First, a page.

Cathie Wood
Cathie Wood, CEO of Ark Investment Management, is known for managing highly concentrated and volatile portfolios © Reuters

Cathie Wood’s Ark Investment Management is launching its first three active exchange traded funds in Europe, courting a new continent of investors after a run of poor performance and outflows in the US.

The investor known for highly concentrated and volatile portfolios capable of massive gains and losses planned to bring her flagship strategy to several European exchanges starting on Thursday, Ark said in a statement.

The migration to Europe comes as Ark has lost market share in the $8.9tn US ETF market over the past 12 months. Investors have pulled about $2.7bn over the same period, including more than $1.8bn in outflows the first three months of 2024, according to data from Morningstar.

Wood, Ark’s founder and chief executive, cited years of interest from potential investors across the Atlantic Ocean as she seeks to make her mark in the $2tn European ETF market.

“Over the past decade, a substantial portion of our website traffic, subscriber base, inbound requests, and social media traffic have come from people in Europe — a clear signal of the strong interest and demand for Ark’s investment strategies within the European market,” Wood said in a statement. The launch was a “declaration of our long-term commitment” to the continent.

Counterparts to her US Ark Innovation and Ark Genomic Revolution ETFs, as well as a third strategy “tailored specifically for the European market” focusing on artificial intelligence and robotics, are expected to start trading in Germany on Thursday followed by debuts on exchanges in the UK, the Netherlands, Switzerland and Italy, Ark said.

The new products follow Ark Invest’s purchase last year of Rize ETF, since rebranded Ark Invest Europe, in a bet on European demand for thematic ETFs, such as Wood’s.

Ark’s flagship Innovation ETF soared more than 150 per cent in 2020, a level of performance that beat virtually every other competitor and put the firm on the map. The fund held about $2bn in assets at the start of 2020 but took in nearly $8bn in net new flows over the second half of that year, ending 2020 with more than $17bn in assets, according to Morningstar Direct.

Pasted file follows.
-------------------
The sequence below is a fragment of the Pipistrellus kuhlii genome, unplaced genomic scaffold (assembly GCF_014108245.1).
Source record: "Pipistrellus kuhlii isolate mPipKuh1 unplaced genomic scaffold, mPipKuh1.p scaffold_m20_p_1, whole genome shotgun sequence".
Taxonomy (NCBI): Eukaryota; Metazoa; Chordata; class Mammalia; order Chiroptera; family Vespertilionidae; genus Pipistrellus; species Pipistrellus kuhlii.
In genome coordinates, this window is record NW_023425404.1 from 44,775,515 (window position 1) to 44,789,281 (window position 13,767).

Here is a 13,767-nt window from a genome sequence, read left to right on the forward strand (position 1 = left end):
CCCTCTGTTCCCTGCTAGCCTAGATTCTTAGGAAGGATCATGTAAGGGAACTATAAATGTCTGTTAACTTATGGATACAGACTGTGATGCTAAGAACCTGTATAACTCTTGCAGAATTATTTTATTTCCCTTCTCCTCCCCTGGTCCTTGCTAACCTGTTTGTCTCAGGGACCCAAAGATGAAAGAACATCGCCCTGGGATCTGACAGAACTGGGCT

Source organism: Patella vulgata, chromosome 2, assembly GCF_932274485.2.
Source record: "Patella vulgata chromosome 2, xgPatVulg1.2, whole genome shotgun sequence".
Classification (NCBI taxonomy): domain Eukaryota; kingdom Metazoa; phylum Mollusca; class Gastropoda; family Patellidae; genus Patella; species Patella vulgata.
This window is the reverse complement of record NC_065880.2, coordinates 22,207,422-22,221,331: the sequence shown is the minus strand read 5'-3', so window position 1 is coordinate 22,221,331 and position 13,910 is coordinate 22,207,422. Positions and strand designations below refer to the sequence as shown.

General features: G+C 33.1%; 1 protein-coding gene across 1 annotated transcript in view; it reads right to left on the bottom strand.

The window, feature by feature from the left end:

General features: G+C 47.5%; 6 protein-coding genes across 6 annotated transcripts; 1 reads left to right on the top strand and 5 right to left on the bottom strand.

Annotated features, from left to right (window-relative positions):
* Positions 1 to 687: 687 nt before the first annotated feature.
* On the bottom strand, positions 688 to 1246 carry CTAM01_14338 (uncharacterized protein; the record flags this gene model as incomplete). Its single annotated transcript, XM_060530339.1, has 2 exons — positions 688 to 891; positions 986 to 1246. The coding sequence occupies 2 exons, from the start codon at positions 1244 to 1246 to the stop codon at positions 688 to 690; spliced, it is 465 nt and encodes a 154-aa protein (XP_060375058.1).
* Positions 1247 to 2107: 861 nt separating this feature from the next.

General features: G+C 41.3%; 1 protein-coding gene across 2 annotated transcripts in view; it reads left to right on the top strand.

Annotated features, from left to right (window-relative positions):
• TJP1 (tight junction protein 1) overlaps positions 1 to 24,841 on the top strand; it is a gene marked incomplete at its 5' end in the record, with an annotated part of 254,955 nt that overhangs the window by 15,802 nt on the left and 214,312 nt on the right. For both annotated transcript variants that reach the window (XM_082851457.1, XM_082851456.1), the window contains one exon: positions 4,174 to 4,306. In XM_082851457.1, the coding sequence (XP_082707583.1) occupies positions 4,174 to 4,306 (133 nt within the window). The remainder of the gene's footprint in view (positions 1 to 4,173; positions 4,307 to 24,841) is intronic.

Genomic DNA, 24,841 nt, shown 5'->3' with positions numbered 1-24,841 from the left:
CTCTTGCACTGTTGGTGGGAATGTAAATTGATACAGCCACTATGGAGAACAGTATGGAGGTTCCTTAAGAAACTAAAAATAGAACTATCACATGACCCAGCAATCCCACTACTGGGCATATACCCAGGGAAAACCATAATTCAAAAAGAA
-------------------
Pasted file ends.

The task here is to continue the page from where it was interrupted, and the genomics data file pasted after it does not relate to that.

The fund dropped 23 per cent and 67 per cent in 2021 and 2022, respectively, before returning with a 68 per cent gain in 2023. It is down nearly 17 per cent since January 1 as top holding Tesla has fallen about 37 per cent this year.

Announcing the debut of Ark’s European funds, Wood asserted that the Innovation fund strategy is “engineered to benefit from an impending economic transformation that we believe will surpass the historical milestones of the first and second industrial revolutions”.

Morningstar strategist Robby Greengold earlier this month pointed to the “compelling” nature of the themes that the Innovation fund invests in — artificial intelligence, blockchain technology, genetic technology, energy storage and robotics — but questioned Ark’s ability to find winners and losers within those spaces.

“This fund mostly sails the rough seas of early-stage firms,” Greengold wrote for Morningstar. “They often promise rapid top-line growth, but also scant earnings and uncertain futures; results range from tremendous to horrendous. Successfully traversing such terrain demands forecasting talent, which Ark Investment Management lacks.”

Morningstar earlier this year estimated that Ark had wiped out about $14.3bn in wealth over the past decade, more than any other fund family.

Outflows from Ark have continued despite its launch of one of the first spot bitcoin ETFs in the US in January, a product that has amassed about $2.7bn in total assets over its first three months thanks in part to a roughly 37 per cent jump in the price of bitcoin this year.

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